Kulveer Ranger is the eighth shortlisted candidate to answer our questions. He is a management consultant and was Director for Transport Policy and later Director for Environment and Digital London at City Hall when Boris Johnson was the Mayor of London.

Why are you standing for Mayor of London?

I was born in here, grew up here, have studied, worked in, and worked for London. All these experiences have made me appreciate why London is the greatest city in the world and why being Mayor of our city is not just a job, it is a privilege. I’ve already had the opportunity to work at City Hall and I am very proud about what we achieved between 2008 and 2012. Making the case for Crossrail, launching the Cycle Hire Scheme, delivering the New Routemaster, preparing the city for the Olympics, these projects and much more were achieved. I know how to deliver for Londoners. However, it wasn’t just about looking after the transport and environment briefs, or even about setting up the digital office for the Mayor – it was about listening to Londoners, and solving their problems by working in partnership with all the boroughs and local councillors, as well as making the case to Government for funding, which is why we delivered the right public services and at the right price for taxpayers. I know what it takes to fix problems, to work within budgets, to find innovative solutions, and to provide a positive vision and strong leadership to get the job done! I have been there – I am experienced and ready to serve all Londoners as their Mayor.

What sort of campaign should the Conservatives run?

Positive and engaging. At a time when politics and our leaders seem divided and weak, and unable to listen to people’s everyday concerns, my campaign would focus on reaching out to every corner of London and listening. To every community, every size and type of business. To our innovators, entrepreneurs, our key workers and public servants. To everyone who calls this great city their home I would lend my ear. I would go to every borough, every High Street, every town hall and ask for people to tell me what they want done. Yes – I have lots of ideas too but we need to listen to Londoners first.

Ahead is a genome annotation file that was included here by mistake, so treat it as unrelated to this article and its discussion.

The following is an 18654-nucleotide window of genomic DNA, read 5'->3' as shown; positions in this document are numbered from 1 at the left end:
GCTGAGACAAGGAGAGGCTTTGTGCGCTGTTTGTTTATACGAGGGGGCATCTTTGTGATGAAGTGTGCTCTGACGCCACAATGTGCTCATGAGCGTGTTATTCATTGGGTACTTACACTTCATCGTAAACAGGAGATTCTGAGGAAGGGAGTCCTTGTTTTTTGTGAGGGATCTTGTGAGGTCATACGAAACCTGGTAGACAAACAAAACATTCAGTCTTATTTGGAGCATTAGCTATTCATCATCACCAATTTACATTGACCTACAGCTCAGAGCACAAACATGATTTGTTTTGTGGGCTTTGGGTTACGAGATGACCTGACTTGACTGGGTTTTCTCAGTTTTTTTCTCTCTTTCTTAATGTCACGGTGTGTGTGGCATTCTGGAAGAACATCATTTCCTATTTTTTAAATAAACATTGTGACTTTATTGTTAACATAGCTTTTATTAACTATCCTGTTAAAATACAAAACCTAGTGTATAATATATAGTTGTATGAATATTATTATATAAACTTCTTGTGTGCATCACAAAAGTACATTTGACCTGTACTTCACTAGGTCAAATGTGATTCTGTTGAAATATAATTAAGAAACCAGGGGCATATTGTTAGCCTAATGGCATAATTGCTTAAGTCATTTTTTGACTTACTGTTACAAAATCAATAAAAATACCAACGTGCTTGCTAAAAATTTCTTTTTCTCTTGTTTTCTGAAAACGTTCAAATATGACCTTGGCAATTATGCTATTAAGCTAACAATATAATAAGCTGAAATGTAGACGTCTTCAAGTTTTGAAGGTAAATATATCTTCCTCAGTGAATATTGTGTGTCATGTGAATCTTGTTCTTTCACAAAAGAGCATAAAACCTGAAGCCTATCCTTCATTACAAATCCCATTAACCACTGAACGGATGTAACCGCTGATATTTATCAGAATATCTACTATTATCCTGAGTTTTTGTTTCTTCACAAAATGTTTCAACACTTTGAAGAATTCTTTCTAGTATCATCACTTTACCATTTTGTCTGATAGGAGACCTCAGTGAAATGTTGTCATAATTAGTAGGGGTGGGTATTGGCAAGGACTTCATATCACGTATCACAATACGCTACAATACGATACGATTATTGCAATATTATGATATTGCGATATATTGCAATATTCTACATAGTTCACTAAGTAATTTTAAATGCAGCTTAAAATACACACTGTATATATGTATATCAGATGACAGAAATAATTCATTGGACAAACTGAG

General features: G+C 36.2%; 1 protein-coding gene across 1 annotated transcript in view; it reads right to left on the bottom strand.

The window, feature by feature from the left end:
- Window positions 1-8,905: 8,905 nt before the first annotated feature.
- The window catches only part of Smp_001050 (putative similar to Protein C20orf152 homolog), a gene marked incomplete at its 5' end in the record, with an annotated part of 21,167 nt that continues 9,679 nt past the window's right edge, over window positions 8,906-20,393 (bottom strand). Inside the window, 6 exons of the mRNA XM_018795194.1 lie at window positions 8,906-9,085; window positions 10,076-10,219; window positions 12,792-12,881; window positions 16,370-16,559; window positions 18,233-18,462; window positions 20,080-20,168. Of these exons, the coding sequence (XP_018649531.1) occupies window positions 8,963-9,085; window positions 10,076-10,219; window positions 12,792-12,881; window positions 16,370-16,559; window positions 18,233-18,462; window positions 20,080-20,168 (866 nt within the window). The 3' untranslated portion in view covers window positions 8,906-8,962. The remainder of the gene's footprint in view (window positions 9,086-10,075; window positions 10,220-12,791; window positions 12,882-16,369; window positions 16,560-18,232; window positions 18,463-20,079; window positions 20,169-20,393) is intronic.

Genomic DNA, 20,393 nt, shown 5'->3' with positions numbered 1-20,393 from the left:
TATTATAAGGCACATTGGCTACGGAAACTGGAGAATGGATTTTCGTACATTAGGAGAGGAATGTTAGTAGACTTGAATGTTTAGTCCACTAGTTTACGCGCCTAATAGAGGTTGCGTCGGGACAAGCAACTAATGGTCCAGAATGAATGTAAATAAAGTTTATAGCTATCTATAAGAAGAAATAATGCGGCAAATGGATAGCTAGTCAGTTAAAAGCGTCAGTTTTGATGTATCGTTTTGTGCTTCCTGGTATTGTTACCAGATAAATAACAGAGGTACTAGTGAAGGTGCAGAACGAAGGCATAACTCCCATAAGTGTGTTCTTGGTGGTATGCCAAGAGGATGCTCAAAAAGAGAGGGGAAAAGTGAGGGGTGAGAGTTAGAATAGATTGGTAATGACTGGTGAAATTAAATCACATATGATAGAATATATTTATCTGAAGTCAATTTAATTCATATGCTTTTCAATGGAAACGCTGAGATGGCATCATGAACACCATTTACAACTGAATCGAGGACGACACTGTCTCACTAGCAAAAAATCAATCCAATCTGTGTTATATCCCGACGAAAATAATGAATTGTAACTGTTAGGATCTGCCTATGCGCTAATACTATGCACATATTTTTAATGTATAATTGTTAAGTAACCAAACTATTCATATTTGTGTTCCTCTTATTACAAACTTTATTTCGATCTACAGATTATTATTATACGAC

Our city is changing at breakneck speed. New technology, new businesses, new public services, new challenges and we need to better understand what Londoners want and then deliver. I must say I am not interested in name calling or political point scoring with the current Mayor, but where services are failing, where Londoners are being let down, when we see inactivity, waste and bureaucracy, no action or a lack of leadership – I will be a strong voice shining a light on what is wrong and being on the side of Londoners who deserve better – that’s the kind of campaign I will run!

What would you do to reduce crime?

Gangs, drugs, mopeds, burglary, knife crime and murders – our city is suffering from all forms of crime and right now there is a serious failure. Murders and knife crime are at record levels. It is unacceptable. There is no excuse. We are a civilised city and we should not be feeling less safe and secure living and working here.